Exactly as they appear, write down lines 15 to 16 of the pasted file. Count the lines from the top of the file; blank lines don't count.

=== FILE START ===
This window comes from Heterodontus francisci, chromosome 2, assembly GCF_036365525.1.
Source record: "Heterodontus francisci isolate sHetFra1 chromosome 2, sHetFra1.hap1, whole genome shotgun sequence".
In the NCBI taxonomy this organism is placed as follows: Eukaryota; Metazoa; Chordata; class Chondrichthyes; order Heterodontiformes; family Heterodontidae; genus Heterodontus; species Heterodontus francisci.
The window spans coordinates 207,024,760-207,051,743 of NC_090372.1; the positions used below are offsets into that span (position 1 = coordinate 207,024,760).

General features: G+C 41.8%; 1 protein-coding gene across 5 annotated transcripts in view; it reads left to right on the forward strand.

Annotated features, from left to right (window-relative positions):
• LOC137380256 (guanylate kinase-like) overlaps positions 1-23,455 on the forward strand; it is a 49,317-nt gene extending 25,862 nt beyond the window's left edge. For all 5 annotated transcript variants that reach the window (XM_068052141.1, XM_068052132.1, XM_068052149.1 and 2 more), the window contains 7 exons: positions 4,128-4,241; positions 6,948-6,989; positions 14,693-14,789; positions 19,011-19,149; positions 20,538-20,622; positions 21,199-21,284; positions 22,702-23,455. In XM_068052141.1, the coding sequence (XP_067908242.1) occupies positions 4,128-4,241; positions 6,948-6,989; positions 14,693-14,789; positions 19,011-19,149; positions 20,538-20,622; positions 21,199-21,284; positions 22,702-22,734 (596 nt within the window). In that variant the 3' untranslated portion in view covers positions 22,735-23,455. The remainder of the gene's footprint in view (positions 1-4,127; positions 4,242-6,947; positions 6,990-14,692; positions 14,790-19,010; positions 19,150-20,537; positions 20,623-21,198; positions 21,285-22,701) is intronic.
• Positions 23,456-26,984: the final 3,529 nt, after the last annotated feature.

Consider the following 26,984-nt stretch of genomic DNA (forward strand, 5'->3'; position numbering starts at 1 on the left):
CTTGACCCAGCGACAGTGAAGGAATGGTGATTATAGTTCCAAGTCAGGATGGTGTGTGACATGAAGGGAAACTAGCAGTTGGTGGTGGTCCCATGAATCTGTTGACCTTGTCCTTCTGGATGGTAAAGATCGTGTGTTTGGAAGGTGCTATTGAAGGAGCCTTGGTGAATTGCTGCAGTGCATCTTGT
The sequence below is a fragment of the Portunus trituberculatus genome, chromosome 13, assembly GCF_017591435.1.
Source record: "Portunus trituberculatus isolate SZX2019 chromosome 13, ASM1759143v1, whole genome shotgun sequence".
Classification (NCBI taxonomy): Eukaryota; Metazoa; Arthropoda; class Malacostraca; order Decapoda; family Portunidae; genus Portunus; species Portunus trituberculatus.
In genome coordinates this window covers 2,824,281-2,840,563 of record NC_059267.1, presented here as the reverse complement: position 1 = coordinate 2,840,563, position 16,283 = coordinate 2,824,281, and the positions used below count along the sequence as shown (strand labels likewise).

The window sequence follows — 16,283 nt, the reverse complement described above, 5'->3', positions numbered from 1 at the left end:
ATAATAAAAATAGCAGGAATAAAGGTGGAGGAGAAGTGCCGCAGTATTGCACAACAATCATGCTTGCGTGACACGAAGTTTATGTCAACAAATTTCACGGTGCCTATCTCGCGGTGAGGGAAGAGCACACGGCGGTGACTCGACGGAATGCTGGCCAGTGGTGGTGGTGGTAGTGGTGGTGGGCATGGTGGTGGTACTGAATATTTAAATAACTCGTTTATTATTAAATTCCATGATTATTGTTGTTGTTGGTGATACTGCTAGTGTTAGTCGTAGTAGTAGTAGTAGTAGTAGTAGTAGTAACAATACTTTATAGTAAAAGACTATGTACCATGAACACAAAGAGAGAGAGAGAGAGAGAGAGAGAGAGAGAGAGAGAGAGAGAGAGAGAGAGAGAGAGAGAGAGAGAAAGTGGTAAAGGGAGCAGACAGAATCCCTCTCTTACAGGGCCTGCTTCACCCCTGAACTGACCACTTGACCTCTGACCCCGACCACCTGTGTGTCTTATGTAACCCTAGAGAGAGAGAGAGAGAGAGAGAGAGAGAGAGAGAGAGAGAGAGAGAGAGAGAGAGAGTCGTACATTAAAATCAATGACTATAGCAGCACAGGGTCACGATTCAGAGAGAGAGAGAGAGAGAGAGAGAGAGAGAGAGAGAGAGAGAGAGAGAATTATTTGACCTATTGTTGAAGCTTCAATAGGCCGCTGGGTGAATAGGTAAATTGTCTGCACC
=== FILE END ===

The window sequence follows — 16,283 nt, the reverse complement described above, 5'->3', positions numbered from 1 at the left end:
ATAATAAAAATAGCAGGAATAAAGGTGGAGGAGAAGTGCCGCAGTATTGCACAACAATCATGCTTGCGTGACACGAAGTTTATGTCAACAAATTTCACGGTGCCTATCTCGCGGTGAGGGAAGAGCACACGGCGGTGACTCGACGGAATGCTGGCCAGTGGTGGTGGTGGTAGTGGTGGTGGGCATGGTGGTGGTACTGAATATTTAAATAACTCGTTTATTATTAAATTCCATGATTATTGTTGTTGTTGGTGATACTGCTAGTGTTAGTCGTAGTAGTAGTAGTAGTAGTAGTAGTAGTAACAATACTTTATAGTAAAAGACTATGTACCATGAACACAAAGAGAGAGAGAGAGAGAGAGAGAGAGAGAGAGAGAGAGAGAGAGAGAGAGAGAGAGAGAGAGAGAGAAAGTGGTAAAGGGAGCAGACAGAATCCCTCTCTTACAGGGCCTGCTTCACCCCTGAACTGACCACTTGACCTCTGACCCCGACCACCTGTGTGTCTTATGTAACCCTAGAGAGAGAGAGAGAGAGAGAGAGAGAGAGAGAGAGAGAGAGAGAGAGAGAGAGAGAGTCGTACATTAAAATCAATGACTATAGCAGCACAGGGTCACGATTCAGAGAGAGAGAGAGAGAGAGAGAGAGAGAGAGAGAGAGAGAGAGAGAGAATTATTTGACCTATTGTTGAAGCTTCAATAGGCCGCTGGGTGAATAGGTAAATTGTCTGCACC